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1 June 2013 SERUM VITAMIN D LEVELS IN FREE-RANGING KOALAS (PHASCOLARCTOS CINEREUS)
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Abstract

Dueto climatic conditions in Northern America and Europe, koalas (Phascolarctos cinereus) are often housed indoors. Koala joeys raised in these environments are susceptible to the development of metabolic bone disease due to a lack of exposure to solar ultraviolet radiation to themselves and their dam. As an initial step toward describing vitamin D sufficiency and adequately measuring responses to supplementation, vitamin D values were calculated by using serum collected from 20 free-ranging koalas on St. Bees Island, Queensland, Australia. Vitamin D values ranged from 8.1 to 30.4 pg/ml (18.4 ± 5.5 pg/ml) for 1, 25-hydroxyvitamin D, and from 1 to 14 nM/L (7.4 ± 3.0 nM/L) for 25-hydroxyvitamin D. These koala serum vitamin D values are unusually low when compared with eutherian mammals. Although this study was limited in numbers and in the geographically range of the koalas sampled, it does suggest that the koala's requirement for vitamin D is low. Therefore, supplementation to prevent disease may be relatively easy to achieve because low doses will likely meet requirements. Caution should be taken to avoid intoxication if supplementing vitamin D in koalas.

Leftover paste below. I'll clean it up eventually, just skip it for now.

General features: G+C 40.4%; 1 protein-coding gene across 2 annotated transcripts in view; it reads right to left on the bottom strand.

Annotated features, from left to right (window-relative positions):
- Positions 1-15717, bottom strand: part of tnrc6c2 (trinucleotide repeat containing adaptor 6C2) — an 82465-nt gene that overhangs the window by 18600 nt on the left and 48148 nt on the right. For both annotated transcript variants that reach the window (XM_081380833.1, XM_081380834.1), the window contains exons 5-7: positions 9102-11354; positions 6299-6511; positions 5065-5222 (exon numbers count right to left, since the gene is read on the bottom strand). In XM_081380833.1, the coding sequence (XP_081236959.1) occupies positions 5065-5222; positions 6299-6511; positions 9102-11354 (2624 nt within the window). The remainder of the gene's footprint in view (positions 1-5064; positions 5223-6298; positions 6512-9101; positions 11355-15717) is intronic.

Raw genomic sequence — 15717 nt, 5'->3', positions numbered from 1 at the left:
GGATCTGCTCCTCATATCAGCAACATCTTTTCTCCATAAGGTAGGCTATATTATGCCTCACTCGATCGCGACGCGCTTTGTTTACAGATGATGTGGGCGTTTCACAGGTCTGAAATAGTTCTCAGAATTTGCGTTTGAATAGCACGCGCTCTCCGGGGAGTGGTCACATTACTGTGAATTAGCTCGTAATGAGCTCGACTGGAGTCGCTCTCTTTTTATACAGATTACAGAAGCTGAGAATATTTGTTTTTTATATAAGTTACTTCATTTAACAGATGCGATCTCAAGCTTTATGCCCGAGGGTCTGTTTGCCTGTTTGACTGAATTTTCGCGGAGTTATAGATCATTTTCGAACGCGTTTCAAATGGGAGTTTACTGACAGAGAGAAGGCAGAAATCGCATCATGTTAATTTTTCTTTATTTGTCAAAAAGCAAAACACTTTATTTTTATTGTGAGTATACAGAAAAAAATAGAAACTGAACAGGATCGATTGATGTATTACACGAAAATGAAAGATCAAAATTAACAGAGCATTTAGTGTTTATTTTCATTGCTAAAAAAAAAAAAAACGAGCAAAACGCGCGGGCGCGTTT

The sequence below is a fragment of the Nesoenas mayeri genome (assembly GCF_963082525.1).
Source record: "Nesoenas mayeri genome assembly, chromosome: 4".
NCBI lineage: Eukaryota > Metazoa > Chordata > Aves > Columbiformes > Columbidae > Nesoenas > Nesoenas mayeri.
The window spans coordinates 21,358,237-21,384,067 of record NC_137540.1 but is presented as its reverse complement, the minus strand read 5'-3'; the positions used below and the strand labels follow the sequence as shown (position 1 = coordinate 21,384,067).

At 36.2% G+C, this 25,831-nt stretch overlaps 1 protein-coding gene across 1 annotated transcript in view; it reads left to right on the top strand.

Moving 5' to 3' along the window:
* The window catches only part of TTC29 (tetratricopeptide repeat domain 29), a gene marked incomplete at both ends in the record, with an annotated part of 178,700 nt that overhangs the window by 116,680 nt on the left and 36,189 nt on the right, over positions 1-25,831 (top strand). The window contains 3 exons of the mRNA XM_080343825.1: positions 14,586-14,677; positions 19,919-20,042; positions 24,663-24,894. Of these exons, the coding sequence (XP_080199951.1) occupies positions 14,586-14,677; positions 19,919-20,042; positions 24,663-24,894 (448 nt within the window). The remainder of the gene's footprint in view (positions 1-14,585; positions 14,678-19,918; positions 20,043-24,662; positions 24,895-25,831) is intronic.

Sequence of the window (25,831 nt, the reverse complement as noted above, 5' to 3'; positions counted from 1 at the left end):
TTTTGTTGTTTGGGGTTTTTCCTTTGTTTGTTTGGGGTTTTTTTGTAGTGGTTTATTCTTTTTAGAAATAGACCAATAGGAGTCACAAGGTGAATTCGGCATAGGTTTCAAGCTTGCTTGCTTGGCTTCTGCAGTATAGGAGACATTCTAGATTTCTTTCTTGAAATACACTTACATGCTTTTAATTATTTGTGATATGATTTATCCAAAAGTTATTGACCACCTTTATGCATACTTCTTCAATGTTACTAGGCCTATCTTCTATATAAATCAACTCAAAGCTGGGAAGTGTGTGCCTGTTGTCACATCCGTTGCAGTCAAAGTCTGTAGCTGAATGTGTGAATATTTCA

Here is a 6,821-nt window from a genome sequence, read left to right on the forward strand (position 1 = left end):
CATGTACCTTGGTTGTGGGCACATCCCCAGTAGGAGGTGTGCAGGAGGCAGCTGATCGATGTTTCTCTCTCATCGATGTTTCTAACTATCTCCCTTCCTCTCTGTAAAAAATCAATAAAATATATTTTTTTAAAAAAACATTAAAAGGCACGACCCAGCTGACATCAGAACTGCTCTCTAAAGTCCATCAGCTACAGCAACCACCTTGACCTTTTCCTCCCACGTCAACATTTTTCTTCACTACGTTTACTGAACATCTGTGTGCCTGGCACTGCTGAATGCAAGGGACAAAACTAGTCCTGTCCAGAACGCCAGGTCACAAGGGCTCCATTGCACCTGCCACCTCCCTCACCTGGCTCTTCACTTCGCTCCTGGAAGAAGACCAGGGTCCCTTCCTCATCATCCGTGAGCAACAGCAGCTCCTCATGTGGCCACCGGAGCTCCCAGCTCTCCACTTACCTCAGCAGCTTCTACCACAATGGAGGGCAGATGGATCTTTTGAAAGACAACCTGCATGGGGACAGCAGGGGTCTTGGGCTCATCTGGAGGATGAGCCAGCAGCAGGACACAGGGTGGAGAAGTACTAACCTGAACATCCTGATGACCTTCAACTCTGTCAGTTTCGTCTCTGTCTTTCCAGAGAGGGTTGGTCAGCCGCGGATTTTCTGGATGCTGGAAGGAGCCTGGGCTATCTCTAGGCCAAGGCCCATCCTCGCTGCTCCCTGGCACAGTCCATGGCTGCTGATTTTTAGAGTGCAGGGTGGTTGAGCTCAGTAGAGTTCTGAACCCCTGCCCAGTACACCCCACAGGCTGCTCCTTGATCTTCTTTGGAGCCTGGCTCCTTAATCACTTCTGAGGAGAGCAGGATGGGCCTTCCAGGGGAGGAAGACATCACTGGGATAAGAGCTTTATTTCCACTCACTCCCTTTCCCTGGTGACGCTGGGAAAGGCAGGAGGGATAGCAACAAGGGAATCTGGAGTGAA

American Association of Zoo Veterinarians
Geoffrey W. Pye, William Ellis, Sean FitzGibbon, Brian Opitz, Laura Keener, and Bruce W. Hollis "SERUM VITAMIN D LEVELS IN FREE-RANGING KOALAS (PHASCOLARCTOS CINEREUS)," Journal of Zoo and Wildlife Medicine 44(2), (1 June 2013). https://doi.org/10.1638/2012-0032R.1
Received: 27 January 2012; Published: 1 June 2013
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